Dr. Melody Gunn, the former principal of Gibson Elementary in St. Louis, couldn’t figure out why student attendance was on the low side. All of Gibson’s kids were provided free or reduced lunches, and the school facilitated transportation.
In talking to parents, Gunn discovered that many didn’t have easy access to washing machines. Or if they did have machines, they couldn't always use them because they couldn’t afford detergent, or their electricity had been shut off. For these families, laundry had to take a backseat to more pressing needs such as food and rent.
It turned out that when students didn’t have clean clothes, they often stayed home from school out of embarrassment. Logan, an eighth-grader, spoke about how difficult it is for others to understand his problem: “I think people don’t talk about not having clean clothes because it makes you want to cry or go home or run away or something. It doesn’t feel good.”
Gunn reached out to the Whirlpool company to see if it could help, and it donated a washer and dryer to her school. She then invited students who had missed more than 10 days of school to bring in their clothes for laundering. Whirlpool later gave 16 more schools in districts in St. Louis and Fairfield, California, washers and dryers through a new program.
“After just one month, we saw an impact,” Gunn tells CityLab. The more long-term results of the program have actually been remarkable. The first year saw over 90 percent of tracked students increase their attendance, with those most in need of the service averaging an increase of almost 2 weeks. Teachers surveyed reported that 95 percent of participants showed more motivation in class and were more apt to participate in extra-curricular activities. The results support research demonstrating that chronic absenteeism isn’t because of kids’ lack of smarts or motivation, but is largely due to coming from a low-income household.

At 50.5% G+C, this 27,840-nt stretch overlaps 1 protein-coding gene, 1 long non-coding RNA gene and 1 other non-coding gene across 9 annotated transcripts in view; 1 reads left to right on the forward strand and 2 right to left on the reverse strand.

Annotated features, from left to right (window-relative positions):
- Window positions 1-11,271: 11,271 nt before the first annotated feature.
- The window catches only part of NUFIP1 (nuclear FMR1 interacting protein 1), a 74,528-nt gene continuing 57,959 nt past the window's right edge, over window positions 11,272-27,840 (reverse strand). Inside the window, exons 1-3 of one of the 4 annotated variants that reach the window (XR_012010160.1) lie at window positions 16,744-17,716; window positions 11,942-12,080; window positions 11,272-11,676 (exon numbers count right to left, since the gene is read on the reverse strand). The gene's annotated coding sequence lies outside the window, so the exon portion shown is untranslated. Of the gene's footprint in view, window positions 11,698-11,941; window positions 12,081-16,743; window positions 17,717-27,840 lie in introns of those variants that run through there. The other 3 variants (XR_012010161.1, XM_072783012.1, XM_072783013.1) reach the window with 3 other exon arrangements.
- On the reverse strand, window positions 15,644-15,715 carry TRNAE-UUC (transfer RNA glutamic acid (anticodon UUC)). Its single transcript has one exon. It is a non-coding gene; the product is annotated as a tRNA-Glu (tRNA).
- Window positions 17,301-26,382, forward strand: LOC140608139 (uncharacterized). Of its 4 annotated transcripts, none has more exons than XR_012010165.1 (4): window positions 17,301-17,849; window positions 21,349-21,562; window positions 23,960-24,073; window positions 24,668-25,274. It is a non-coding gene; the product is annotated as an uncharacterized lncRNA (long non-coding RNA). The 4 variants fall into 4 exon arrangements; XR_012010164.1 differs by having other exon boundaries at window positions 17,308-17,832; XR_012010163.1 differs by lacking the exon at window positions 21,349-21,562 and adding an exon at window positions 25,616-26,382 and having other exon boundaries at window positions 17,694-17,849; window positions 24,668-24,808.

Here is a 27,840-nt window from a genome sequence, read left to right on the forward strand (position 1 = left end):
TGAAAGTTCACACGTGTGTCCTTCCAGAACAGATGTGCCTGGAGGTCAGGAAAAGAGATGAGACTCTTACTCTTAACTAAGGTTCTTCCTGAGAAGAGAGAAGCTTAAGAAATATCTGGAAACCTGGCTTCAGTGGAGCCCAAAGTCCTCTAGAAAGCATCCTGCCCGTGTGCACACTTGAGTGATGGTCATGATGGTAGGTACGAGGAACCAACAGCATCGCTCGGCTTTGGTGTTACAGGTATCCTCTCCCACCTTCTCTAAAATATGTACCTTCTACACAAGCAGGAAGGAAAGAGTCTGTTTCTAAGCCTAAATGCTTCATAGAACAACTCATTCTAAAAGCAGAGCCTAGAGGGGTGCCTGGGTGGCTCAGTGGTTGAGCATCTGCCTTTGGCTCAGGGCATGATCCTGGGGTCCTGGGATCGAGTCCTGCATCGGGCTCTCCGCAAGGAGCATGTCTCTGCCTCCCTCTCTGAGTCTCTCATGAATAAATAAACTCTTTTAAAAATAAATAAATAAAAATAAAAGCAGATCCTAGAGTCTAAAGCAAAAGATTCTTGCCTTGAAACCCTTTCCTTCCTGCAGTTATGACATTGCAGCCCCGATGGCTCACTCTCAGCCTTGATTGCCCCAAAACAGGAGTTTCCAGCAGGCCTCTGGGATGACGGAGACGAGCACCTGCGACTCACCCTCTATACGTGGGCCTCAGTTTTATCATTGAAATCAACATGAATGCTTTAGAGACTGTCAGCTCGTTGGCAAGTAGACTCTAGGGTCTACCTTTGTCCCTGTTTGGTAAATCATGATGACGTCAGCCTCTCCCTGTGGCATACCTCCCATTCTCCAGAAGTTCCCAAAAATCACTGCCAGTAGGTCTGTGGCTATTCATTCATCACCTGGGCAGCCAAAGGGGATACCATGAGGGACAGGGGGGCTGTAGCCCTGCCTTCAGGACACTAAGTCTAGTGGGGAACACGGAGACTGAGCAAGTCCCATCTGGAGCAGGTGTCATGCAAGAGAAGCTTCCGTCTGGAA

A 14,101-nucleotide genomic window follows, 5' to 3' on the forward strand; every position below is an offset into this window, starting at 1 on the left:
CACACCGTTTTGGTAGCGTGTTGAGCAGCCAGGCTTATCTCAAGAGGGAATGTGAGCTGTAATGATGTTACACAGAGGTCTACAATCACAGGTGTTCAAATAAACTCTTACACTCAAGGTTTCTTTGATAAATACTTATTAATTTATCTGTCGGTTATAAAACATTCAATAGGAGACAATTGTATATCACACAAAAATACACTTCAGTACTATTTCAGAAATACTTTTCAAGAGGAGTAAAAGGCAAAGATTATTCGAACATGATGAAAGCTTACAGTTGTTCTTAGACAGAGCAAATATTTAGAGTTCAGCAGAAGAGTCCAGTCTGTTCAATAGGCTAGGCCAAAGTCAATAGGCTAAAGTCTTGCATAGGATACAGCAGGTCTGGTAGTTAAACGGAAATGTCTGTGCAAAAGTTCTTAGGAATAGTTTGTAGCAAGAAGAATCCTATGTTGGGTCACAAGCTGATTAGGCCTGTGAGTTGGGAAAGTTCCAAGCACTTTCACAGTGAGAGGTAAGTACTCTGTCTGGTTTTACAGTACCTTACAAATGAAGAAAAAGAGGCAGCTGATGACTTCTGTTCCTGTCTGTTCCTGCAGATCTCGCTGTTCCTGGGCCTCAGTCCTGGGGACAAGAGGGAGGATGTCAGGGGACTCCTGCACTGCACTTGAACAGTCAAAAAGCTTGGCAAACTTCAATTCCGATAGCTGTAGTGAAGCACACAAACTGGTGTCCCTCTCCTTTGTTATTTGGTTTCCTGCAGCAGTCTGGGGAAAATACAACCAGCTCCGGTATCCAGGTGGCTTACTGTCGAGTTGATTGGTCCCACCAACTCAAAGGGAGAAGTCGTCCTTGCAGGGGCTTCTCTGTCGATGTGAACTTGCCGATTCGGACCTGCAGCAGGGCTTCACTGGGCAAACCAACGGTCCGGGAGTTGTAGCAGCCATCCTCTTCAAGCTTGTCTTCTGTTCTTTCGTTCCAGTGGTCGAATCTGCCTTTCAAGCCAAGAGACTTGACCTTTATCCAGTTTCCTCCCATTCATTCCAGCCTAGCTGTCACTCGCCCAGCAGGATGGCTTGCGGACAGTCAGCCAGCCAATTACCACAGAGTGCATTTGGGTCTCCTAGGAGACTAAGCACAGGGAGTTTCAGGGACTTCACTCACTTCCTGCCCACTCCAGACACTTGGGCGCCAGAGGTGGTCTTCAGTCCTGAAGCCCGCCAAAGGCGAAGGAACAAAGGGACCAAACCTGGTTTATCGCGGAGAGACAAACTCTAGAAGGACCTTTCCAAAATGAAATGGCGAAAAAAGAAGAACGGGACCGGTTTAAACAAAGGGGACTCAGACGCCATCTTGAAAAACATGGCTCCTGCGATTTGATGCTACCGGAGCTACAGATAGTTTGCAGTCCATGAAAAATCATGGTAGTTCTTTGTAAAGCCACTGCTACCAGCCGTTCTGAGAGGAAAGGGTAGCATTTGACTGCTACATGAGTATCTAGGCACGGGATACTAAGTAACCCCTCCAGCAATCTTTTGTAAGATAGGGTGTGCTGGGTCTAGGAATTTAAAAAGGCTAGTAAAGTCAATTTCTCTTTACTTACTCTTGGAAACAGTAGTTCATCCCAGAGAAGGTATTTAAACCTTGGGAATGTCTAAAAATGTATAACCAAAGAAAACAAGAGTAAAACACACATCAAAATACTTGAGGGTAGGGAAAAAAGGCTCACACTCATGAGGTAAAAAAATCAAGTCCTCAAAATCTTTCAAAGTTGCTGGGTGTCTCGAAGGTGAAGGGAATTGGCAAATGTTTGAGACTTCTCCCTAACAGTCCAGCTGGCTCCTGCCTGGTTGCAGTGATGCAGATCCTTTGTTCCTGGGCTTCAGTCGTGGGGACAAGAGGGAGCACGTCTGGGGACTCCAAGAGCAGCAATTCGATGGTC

With the United States confronting such profound problems as structural inequality and racism, clean clothing may seem like a band aid on a festering wound. Gunn says that as a public educator, she’s simply looking to serve her public’s needs and provide a model for other communities to emulate. “What’s around me is what I can control,” she explains. “This is our responsibility. It’s a need. It’s not a want.”
Whirlpool says it will expand the program next year to at least 20 additional schools, including one in Baltimore and one in Nashville. Over 300 schools have expressed interest in the program.